Ruben Salazar records to be opened to limited public scrutiny
Los Angeles County Sheriff Lee Baca said Monday that he would allow limited public scrutiny of eight boxes of documents related to the slaying of journalist Ruben Salazar in a case that has been clouded by controversy and speculation for 40 years.
Baca said the records, long kept confidential, will be available after the Sheriff’s Department’s civilian watchdog on Tuesday formally releases a report on Salazar’s killing. A draft copy of that report was obtained by The Times and made public over the weekend.
The viewing of the records will initially be restricted to media and academics and be supervised by department employees, officials said. Since 1994, The Times has filed repeated requests to the view the records.
No copies of the records will be provided, and no cameras will be allowed inside the viewing room, Baca said.
“I’m willing to share the information, but I don’t think I can share ownership,” Baca said. “In today’s world, with whatever technology is out there, I think original documents must remain original. I don’t think anybody else should be taking these documents, blacking out parts of these documents…. I’m extraordinarily aware that documents can be altered.”
Salazar, 42, was an award-winning Times reporter and news director at Spanish-language KMEX-TV. The journalist was shot in the head by a tear gas missile fired by a deputy. Salazar had been in a bar taking a break from covering a huge anti-Vietnam War demonstration in East Los Angeles that had become a riot.
His killing became a seminal moment in the Mexican American civil rights movement. After his death, Salazar became an iconic figure, with parks, schools, scholarships and even a U.S. postage stamp in his honor.
In recent months, Salazar’s relatives have been allowed access to the records but had to sign confidentiality agreements preventing them from discussing the information in the files.
On Tuesday, Lisa Salazar Johnson applauded Baca’s decision to unseal the thousands of records connected to her father’s slaying.
“I’m happy for my dad that this is finally going to get the scrutiny that it deserves from people outside the Sheriff’s Department,” she said.
Cal State Northridge professor Raul Ruiz said Baca’s decision was a step in the right direction but added that legal experts, forensic scientists and others should also be allowed to view the records.
“The general public should have access to these historical documents,” said Ruiz, who knew Salazar and took photographs on Aug. 29, 1970, as deputies surrounded the Silver Dollar Cafe moments before the fatal projectile was fired.
In the weeks before his death, Salazar and his KMEX crew had been investigating allegations of misconduct by sheriff’s deputies and Los Angeles police. The newsman had told friends that he thought he was being shadowed by authorities and feared they might do something to discredit his reporting.
Salazar’s friends and others have suggested he was targeted by authorities because his aggressive coverage of issues on L.A.'s Eastside had provided a voice for a growing Mexican American community caught up in the turbulence of the civil rights and anti-Vietnam War movements.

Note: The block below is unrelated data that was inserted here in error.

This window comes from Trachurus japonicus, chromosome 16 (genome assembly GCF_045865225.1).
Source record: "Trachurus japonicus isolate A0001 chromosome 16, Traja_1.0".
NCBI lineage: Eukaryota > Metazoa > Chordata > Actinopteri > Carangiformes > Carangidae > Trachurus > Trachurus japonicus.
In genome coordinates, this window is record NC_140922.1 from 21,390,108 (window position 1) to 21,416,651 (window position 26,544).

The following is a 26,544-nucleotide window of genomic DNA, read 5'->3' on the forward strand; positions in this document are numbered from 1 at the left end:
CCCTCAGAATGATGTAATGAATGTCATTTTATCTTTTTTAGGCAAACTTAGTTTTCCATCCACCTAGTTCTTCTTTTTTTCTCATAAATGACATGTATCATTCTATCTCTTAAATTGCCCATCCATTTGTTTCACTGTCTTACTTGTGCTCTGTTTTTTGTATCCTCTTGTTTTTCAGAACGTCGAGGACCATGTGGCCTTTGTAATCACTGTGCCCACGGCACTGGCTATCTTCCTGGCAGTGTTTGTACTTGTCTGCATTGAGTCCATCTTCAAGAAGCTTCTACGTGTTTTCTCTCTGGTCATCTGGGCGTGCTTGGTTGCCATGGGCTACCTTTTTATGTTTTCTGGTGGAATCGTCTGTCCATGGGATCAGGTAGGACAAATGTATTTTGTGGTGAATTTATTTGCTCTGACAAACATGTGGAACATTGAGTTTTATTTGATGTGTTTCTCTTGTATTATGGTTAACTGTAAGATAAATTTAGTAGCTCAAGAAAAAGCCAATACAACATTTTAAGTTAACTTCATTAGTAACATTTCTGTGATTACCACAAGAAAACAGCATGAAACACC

But the report by the department’s civilian watchdog — the Office of Independent Review — concluded that a series of tactical mistakes by deputies led to the newsman’s slaying. It also said there was no evidence that deputies had Salazar under surveillance or intentionally targeted him after he entered the Silver Dollar.
The report acknowledged that its conclusions were limited on the key issue in Salazar’s slaying — whether he was a victim of a plot by authorities — because sheriff’s homicide detectives at the time discounted theories that the journalist was killed intentionally. As a result, they failed to ask questions that might have prevented the speculation and conspiracy theories that haunt the case to this day.
Baca said the report shows how far the department has progressed. Deputies today receive more training and are under tougher scrutiny from supervisors, Baca said. Tear gas, for example, could not be shot into an occupied space under current protocol without approval from a higher-up. Deputies fired tear gas into the bar after receiving reports that an armed man was inside.
“We would leave the problem intact,” Baca said, “until we had the right resources to go after someone with a gun.”
Though Baca acknowledged shortcomings in the department’s handling of the incident, he also blamed rioters. A young sergeant at the time, Baca said he was at the demonstration, which attracted 20,000 or more people, and saw out-of-town protesters breaking benches, smashing windows and throwing rocks at deputies.
“I don’t think it gave the department a black eye as much as it was tragedy that was unintended by the department and the deputies,” Baca said. “The black eye, if there’s any black eye, was the extraordinary amount of rioting going on during Mr. Salazar’s death.... The nature of rioting can lead to consequences unintended.
“I don’t think that’s an excuse for what happened to Mr. Salazar,” he added.
Baca said the department today would investigate a similar incident more thoroughly. In tandem with a probe by homicide detectives, the training bureau would examine deputies’ actions for potential policy violations, Baca said.
The incident would also be reviewed by the Office of Independent Review, he said, so that no conclusions are arrived at “without any outside eyes.”
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